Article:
If you ignore the debt re-arrangement order, you’ll have to pay your creditors directly according to the original credit agreements.

As a result, the National Credit Act no longer protects you. Your creditors have the right to take legal action against you. In addition, you’ll remain under debt review until you have paid up letters.

How Can I Get My Name Removed From Debt Review For Free?

As mentioned, you can’t be under debt review without a debt counsellor. Unfortunately, a debt counsellor will only offer their services if you pay their fees. That means that removal from debt review cannot be free of charge.

According to the NCR, you have to pay the fees your counsellor charges for work completed. You also have to pay applicable legal fees. However, your counsellor must charge reasonable fees with proof of work done.

If you have to approach the courts for debt cancellation, it may be necessary to hire a qualified attorney. That’s because application errors can delay the process or lead to unwanted outcomes.

Even though it’s possible to represent yourself in court, an attorney is more qualified to help you with the court application and termination of debt review. Your debt counsellor can’t assist you after a court order.

They can only provide a clearance certificate after the court application has taken effect. So, for best results, only work with an attorney specialising in debt review services. Today, it’s easy to find the right local attorney online.

For instance, if you’re in Durban, Google “debt review removal attorneys in Durban.” Similarly, if you’re in Bloemfontein, you can Google “debt review removal Bloemfontein” or “debt review companies in Bloemfontein.” For Johannesburg, go with “debt review removal Johannesburg” and so on.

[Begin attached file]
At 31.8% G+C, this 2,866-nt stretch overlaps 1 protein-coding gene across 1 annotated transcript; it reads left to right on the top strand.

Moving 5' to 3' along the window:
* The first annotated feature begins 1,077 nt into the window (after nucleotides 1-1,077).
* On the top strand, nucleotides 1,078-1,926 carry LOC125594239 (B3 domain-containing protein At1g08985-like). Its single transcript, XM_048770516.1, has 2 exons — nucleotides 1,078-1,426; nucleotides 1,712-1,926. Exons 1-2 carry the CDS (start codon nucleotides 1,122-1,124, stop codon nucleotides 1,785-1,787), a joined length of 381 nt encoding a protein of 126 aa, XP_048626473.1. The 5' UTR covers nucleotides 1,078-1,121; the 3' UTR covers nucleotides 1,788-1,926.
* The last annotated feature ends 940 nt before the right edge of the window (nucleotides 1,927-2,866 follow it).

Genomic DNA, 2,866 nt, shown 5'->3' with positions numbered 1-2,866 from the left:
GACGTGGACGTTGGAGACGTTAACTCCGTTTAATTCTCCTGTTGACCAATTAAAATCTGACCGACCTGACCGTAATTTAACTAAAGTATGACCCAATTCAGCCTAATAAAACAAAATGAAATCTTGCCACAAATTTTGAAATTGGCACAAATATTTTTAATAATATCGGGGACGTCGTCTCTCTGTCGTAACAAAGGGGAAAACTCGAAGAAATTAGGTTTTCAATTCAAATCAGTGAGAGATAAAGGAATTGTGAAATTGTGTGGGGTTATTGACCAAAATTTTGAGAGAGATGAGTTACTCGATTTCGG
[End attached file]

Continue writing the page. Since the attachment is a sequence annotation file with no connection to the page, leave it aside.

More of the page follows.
Make sure you check online reviews to verify the company has a good reputation.


How to clear my name from debt review?

You can only exit court-ordered debt review by paying your debts and getting a clearance certificate. Even if your financial situation has improved, you’ll still have to complete the debt review process according to the legislature in the NCA.

Can you leave the country if you are under debt review?

You can still travel and even live abroad while undergoing debt counselling. The important thing is to communicate with your counsellor and stick to your repayments.

How to check debt review status?

All credit bureaus must provide you with a free credit report once a year. You can check your status by getting a free credit report to see if the debt review flag is still displayed.

Can I check debt review status online?

Yes, you can request a credit report online, for example, by visiting the following sites:

What happens after debt review removal?

What happens when you cancel debt review is up to you. You can choose to apply for new loans. Or, you can focus on improving your credit score and financial situation.

How to improve credit score after debt review?

– Work on repaying any outstanding long-term debts.
– Diversify your credit mix by applying for different types of loans
– Make sure you pay your debts on time.
– Be patient and give your credit score time to recover.

How long after debt review can I apply for credit?

You can apply for loans once you’re no longer under debt review. However, some South African lenders offer loans for debt review clients.


National Credit Regulator (NCR)NCR Debt Review Withdrawal Guidelines 2021

NCR Debt HelpRevised DHS Procedure

Southern African Legal Information Institute – Unintentionally Trapped By Debt Review

Our Research Expert

Gracie Makowe is a full-time personal finance writer with 10 years of experience and a Bachelor of Commerce in Financial Management from UNISA. Learn more.